how to become a master mariner !
Many seafarers view their vocation as the best job in the world. Being a naval officer means practicing a well-paid profession in high demand. It’s also a choice from the heart.
Marc-André Jean proudly wearing the Port of Montreal's tuque during his sea training
aboard a merchant ship, a journey that took him to the Port of Singapore.
Photo : Marc-André Jean
It all started in Grade 9 with a single orientation project turned in to the guidance counsellor. That’s when Marc-André Jean, a teen from Longueuil, chose to explore the occupation of seafarer. Then, his curiosity piqued, in Grade 10 he knocked on the Port of Montreal’s door and got a one-day tour of the port.
The harbour master at the time, Jean-Luc Bédard, and deputy harbour master, Stefan Routhier, gave him the tour of port facilities. “It was impressive. We don’t realize the size of the port and the vessels!” exclaimed Marc-André, now age 19.
He made up his mind: he would become a master mariner.
The upside of being a mariner
“It’s a vocation that lets me be outdoors, and I need that. When I spend two days inside studying, I feel suffocated, I’m lost,” said Marc-André, who is now in his third year at the Institut maritime du Québec (IMQ) in Rimouski. “Plus I define myself as a citizen of the world.”
Jonathan Marcotte, 2015 graduate: "A vocation at sea is for you if
you can't stand working in an office. On a ship, the "office" is on
the move. You don't have to change your computer wallpaper to
change the landscape."
Photo: screenshot from the video on the IMQ website
He is well served in this regard! Though he has not yet completed all four years of his studies, Marc-André has already spent seven months on the high seas. His two sea training practicums – there are three in the program – have taken him to Texas, Angola, France, Algeria, Wales, Curaçao and Singapore. Not bad for a budding sailor who had never set foot on a boat!
One of the aspects of a seafarer’s life that appeals a lot to Marc-André is the pace of work. The periods of navigation at sea are intense, followed by long stretches of total freedom. “I like this clear separation between work and my personal life. At sea, I focus on my work. On land, I’m totally free. My professional life doesn’t intrude much on my private life.”
Before taking over command of a vessel for real, Marc-André Jean still has a way to go. To begin with, the student must complete his program at Institut maritime, which is affiliated with the CEGEP in Rimouski. He also has to pass the Transport Canada exam. The courses are demanding, and that’s logical since they lead to jobs with great responsibility.
Some of Marc-André Jean's colleagues in the IMQ navigation program. From left
to right, standing: Frédérick Gagnon, Gabriel Roy, Marc-André Jean, Marc Beaulieu,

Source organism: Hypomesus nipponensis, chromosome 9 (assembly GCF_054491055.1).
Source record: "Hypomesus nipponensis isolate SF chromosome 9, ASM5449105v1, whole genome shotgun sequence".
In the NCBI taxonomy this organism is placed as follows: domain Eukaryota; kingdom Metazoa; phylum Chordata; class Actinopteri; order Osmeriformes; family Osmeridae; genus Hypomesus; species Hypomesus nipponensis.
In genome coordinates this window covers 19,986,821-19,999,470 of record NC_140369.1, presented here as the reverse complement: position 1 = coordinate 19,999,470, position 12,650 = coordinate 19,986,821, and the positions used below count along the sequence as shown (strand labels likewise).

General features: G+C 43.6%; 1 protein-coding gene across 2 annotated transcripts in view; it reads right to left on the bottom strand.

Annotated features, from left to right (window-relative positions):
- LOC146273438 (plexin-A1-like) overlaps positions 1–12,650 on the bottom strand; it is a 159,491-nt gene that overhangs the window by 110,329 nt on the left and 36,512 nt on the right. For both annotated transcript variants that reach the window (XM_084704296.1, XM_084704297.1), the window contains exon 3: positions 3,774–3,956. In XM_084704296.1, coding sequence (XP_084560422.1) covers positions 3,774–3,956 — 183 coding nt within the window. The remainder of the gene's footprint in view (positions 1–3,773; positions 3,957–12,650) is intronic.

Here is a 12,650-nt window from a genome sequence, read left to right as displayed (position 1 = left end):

Philippe Janvier, Florence Doucet, James Young, Philippe Giasson-Pratte,
et Charles Cloutier. In front: Félix Desrosiers, Axel Ehouarne et Niculai Otoman.
Photo : Marc-André Jean
What’s it like at Institut maritime? Very strict? Marc-André laughs: “We’re not in the army. The teachers are “normal.” They’re friendly and we laugh with them. “In general, the teachers are from the industry. They’ve navigated and they know what they’re talking about.”
“I was surprised to find that there’s a lot of math in navigation,” said Marc-André, “but I’m pretty good at math. The hardest thing for me is to integrate technical concept while I’m in a class.” That’s why the sea training practicums are so important. Everything comes together and makes sense.
To make it easier to learn the technical aspects, Institut maritime got a navigation simulator, which reproduces a wheelhouse (the vessel’s navigation bridge) with all the instruments found on a real vessel and projections of maritime scenes filmed on seas around the world. Users are literally transported!
What makes a good seafarer?
Good seafarers have developed their rational and logical thinking as well as their ability to make clear and justified decisions. A good naval officer also knows how to established good relationships with others and knows how to adapt to them. “The crew forms a community,” said Marc-André. “We’re like roommates. We eat together and we live together. It’s the crew that makes a ship, that determines the work environment.”
Le simulateur de navigation est comme un gros jeu vidéo. L'étudiant est ainsi mis en contexte, comme
s'il était réellement sur un navire, dans différentes régions du monde.
Photo tirée de la vidéo du site de l'IMQ
After passing his Transport Canada exam, Marc-André Jean will be able to work on a vessel as a watchkeeper, then as a deck officer, and then captain, the highest rank in the merchant marine. For this, he must complete the required sea time. Considering the fact that an officer will sail between six and nine months per year, it takes four to five years on the job to obtain this rank, usually more. Each rank can only be earned after passing several exams.
One fine day a few years from now, an immense ship will enter the Port of Montreal, and it may well be Marc-André Jean at the helm. He will have made his dream come true.
Watch the video and visit the school, on the website of the Institut maritime du Québec.